Not many options came up, but one that caught my eye was Cali Cantine, simply for the fact that it would be open until three and it was a five minute walk from where I was standing. My blood sugar had reached critically low levels. I think some would call me basic for going to an American-themed restaurant while in the South of France, but so be it. I was getting to the point where I was going to have to settle for McDonalds. When I first arrived, it was suspiciously empty and I wondered if it was closed, but fortunately it was not. I started by speaking in French, but then the owner asked me in English where I was from, and we continued on in English. The menu consisted of your typical Cali-Mex fare: burritos, tacos, quesadillas, and food in that vein. I went for a quesadilla and added on a beer, simply because I was excited to see one of my favorite brands (Lagunitas) in France! The restaurant was decorated a bit like a beach hut and had a nice airy feel to it and the food was exactly what I needed. I would definitely come back the next time in Nice.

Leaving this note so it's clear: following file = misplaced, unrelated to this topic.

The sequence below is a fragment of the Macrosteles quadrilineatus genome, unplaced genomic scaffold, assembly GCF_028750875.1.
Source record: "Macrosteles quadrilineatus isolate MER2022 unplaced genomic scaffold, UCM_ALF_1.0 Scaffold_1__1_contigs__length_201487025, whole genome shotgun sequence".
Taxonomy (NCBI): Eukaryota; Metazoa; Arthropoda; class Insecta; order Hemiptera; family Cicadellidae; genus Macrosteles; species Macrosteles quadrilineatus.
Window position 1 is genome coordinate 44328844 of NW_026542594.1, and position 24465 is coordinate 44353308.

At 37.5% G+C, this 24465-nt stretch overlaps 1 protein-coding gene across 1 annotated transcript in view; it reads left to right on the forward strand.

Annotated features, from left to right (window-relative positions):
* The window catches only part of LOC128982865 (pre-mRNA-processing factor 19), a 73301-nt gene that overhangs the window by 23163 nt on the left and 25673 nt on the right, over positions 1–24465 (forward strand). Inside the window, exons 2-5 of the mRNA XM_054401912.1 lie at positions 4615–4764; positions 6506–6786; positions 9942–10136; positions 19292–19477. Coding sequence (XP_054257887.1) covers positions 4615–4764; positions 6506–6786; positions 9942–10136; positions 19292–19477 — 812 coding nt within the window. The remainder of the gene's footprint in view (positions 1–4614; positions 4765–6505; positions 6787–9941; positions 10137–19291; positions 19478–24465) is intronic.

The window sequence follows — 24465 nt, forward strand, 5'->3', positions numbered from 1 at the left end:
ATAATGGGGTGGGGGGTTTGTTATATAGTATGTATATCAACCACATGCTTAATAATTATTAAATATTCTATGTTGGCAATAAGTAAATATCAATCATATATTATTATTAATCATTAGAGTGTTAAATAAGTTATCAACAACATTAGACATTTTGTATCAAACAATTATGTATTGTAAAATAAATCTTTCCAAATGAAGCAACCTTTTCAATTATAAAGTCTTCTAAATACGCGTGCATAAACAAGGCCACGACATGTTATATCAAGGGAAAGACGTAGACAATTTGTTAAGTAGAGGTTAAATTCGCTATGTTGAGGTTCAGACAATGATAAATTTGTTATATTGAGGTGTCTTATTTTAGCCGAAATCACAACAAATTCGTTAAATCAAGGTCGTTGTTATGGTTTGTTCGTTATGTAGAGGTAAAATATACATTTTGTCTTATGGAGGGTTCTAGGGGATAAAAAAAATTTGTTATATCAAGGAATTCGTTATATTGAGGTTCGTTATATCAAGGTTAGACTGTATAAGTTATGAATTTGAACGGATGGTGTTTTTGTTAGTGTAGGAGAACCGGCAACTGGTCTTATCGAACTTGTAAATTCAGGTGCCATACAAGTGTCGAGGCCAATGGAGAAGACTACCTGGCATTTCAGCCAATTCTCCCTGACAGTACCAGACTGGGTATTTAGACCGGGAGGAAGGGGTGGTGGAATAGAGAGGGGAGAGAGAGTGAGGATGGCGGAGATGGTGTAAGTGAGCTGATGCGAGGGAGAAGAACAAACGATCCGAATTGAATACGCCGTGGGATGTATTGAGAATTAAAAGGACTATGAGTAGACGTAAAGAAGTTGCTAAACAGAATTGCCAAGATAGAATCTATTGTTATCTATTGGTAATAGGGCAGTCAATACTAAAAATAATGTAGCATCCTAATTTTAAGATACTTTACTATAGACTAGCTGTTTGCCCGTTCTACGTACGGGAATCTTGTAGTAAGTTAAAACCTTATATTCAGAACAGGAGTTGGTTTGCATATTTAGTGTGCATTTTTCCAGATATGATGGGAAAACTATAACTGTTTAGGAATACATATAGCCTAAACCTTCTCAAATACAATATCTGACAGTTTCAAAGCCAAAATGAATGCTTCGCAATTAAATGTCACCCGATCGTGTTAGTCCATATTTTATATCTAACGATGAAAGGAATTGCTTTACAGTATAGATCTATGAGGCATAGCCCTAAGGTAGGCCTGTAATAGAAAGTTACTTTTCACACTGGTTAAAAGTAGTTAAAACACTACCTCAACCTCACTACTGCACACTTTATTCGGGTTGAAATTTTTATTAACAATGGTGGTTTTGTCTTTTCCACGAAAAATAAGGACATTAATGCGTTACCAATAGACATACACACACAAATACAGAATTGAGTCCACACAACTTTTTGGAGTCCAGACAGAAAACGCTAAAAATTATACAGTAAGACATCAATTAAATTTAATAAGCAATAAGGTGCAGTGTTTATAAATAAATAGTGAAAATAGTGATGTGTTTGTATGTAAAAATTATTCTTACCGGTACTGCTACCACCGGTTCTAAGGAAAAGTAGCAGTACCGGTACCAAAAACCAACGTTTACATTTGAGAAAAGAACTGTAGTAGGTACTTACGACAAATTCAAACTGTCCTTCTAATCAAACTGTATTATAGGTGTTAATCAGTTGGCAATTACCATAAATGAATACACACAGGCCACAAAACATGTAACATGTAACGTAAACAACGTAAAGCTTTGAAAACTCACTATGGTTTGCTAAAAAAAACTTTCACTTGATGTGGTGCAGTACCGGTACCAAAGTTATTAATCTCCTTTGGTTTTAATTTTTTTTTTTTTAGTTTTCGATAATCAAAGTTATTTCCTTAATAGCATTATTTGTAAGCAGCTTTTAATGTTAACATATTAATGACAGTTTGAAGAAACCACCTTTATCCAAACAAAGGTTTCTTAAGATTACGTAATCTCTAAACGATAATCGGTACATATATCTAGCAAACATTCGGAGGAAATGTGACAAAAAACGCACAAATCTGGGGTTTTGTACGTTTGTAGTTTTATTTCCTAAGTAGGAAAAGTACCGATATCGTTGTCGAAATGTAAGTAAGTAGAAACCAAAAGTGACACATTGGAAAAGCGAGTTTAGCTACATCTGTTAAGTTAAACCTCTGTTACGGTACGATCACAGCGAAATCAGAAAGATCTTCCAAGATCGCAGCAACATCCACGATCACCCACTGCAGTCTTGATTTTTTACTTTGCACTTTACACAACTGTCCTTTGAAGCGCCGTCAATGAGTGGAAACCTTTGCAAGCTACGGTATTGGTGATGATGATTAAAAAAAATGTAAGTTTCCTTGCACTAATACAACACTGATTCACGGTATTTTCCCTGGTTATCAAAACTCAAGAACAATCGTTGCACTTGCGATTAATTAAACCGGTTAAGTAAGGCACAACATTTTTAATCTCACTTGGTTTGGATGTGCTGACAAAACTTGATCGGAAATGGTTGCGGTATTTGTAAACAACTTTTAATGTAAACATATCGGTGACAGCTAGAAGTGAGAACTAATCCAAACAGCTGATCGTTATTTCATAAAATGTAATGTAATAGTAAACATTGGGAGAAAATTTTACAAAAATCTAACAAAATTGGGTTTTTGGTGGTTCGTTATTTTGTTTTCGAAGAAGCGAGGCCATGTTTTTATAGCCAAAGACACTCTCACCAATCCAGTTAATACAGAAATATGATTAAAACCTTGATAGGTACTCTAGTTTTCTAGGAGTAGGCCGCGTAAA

With my food saga over, it was time to get back to the seaside. I walked along the Promenade des Anglais (translation: English walkway) which extends from the Old Port all the way to the airport. I had considered walking along it all the way to the airport and figured it would be easy enough to hop on a tram if I got too tired along the way. This train of thought was derailed when I came across the Fete de Noel. I have been to many Christmas markets in many cities across the world and they are all very similar so I wasn’t going to stop at this one until I noticed a Ferris Wheel. I will almost always get on one of these if I see one, but even if you’re not as much of anafficionado as I am, this one is not to be missed. It was nearing sunset when I got on and as I went up, the most incredible view of the sea appeared before me and made everything about the day worthwhile. These gorgeous views can also be found at the Parc du Chateau which is atop a big hill near the Old Port if you find yourself with the time and energy to walk up there. I did a quick walk through the rest of the Fete, and with only a couple of hours to catch my flight, I took a tram to the airport and was sad to say goodbye to this lovely city and even sadder to leave the sun for drizzly old England.